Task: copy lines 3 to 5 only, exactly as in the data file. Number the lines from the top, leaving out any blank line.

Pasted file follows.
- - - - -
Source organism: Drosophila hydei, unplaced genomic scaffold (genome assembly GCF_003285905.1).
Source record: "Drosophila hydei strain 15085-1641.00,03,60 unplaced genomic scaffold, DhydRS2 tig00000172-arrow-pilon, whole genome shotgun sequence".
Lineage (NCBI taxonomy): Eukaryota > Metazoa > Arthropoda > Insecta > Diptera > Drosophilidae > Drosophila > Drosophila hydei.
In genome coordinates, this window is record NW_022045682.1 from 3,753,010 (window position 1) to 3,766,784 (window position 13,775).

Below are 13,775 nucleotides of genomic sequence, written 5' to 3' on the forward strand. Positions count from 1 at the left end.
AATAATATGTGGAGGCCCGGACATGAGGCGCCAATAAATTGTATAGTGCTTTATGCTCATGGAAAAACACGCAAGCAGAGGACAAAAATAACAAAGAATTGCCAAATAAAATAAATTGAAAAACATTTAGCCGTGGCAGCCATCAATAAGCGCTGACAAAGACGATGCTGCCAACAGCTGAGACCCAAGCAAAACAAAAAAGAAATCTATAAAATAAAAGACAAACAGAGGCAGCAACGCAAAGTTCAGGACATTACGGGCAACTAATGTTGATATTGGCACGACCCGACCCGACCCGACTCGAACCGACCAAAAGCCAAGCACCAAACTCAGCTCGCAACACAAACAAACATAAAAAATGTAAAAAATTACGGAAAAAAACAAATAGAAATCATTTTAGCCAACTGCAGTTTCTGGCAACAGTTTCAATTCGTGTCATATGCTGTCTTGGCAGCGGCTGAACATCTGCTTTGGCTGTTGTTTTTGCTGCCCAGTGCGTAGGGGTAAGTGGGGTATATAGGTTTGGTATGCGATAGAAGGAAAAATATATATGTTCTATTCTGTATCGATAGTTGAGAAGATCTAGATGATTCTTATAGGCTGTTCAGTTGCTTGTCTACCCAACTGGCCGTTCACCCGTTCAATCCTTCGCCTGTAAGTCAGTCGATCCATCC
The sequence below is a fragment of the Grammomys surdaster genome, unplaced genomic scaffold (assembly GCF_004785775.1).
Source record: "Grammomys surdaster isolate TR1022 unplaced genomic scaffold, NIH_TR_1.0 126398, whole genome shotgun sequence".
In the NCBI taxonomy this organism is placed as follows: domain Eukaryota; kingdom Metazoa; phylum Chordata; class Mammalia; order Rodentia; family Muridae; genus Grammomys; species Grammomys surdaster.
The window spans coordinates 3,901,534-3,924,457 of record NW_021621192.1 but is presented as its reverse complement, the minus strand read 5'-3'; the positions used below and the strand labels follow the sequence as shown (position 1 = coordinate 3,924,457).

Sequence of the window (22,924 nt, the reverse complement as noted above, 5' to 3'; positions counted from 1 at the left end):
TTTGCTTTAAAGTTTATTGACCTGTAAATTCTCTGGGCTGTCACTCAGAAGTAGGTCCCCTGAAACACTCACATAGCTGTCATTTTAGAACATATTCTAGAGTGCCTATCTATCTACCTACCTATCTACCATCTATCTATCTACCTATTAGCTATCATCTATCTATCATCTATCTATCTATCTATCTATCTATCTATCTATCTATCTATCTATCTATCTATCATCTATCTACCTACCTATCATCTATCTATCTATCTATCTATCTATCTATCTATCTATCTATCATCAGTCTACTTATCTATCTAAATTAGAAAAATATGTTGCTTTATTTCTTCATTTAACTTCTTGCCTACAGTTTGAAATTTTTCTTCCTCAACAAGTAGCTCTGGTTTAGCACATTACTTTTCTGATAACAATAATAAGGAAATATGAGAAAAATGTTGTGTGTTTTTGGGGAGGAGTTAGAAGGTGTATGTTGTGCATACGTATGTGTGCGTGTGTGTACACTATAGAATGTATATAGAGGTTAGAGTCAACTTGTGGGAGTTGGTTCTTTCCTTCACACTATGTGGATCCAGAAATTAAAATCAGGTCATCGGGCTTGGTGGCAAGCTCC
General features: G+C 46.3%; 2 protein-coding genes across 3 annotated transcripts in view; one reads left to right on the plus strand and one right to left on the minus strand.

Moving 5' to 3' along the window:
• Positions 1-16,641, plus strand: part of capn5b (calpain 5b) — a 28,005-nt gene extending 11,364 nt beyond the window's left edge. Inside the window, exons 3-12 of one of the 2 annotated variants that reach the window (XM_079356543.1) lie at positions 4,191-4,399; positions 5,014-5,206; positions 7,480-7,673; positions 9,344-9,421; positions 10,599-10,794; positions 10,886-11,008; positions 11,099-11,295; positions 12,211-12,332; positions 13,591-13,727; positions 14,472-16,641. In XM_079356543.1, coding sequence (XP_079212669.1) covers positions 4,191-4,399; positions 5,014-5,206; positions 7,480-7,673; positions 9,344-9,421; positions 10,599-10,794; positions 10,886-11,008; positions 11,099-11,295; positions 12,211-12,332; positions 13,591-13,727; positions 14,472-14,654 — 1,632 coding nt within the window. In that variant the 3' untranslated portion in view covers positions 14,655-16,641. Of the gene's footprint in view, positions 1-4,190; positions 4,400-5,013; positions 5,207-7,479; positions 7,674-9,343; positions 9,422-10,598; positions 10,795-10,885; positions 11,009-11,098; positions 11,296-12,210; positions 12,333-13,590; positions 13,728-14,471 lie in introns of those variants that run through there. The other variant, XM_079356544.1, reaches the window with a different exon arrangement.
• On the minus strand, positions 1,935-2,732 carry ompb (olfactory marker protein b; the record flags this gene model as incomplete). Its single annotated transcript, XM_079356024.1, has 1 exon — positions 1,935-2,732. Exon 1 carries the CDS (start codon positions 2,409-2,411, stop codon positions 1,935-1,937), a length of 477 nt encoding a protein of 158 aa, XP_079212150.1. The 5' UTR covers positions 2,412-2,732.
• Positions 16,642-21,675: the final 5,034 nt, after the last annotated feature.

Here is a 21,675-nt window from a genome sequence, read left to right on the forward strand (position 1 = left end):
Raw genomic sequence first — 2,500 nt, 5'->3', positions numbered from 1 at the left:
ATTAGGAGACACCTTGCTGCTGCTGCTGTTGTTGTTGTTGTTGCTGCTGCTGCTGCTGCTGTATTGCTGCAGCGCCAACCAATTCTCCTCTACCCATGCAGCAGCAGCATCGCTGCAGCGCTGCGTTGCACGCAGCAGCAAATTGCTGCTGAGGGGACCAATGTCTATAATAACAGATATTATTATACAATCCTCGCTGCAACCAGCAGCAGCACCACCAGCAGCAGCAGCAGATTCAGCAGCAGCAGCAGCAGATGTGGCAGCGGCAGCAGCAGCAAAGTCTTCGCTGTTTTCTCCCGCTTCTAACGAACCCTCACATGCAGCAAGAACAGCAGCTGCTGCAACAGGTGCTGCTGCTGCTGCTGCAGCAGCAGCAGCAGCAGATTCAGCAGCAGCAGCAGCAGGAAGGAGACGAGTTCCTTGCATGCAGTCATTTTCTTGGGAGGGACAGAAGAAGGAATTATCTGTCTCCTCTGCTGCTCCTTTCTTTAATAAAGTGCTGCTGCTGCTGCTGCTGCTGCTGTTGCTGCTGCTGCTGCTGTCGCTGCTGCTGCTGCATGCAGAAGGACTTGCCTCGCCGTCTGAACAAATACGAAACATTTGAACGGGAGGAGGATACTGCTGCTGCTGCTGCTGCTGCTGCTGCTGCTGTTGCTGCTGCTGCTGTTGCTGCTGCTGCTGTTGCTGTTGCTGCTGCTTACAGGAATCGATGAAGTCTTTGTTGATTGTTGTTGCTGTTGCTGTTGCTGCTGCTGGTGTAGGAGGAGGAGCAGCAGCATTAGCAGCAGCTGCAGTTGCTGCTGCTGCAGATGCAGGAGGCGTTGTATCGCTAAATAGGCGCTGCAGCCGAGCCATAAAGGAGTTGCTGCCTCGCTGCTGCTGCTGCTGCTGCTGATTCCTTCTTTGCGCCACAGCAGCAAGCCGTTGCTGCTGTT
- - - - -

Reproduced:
Lineage (NCBI taxonomy): Eukaryota > Metazoa > Arthropoda > Insecta > Diptera > Drosophilidae > Drosophila > Drosophila hydei.
In genome coordinates, this window is record NW_022045682.1 from 3,753,010 (window position 1) to 3,766,784 (window position 13,775).

Below are 13,775 nucleotides of genomic sequence, written 5' to 3' on the forward strand. Positions count from 1 at the left end.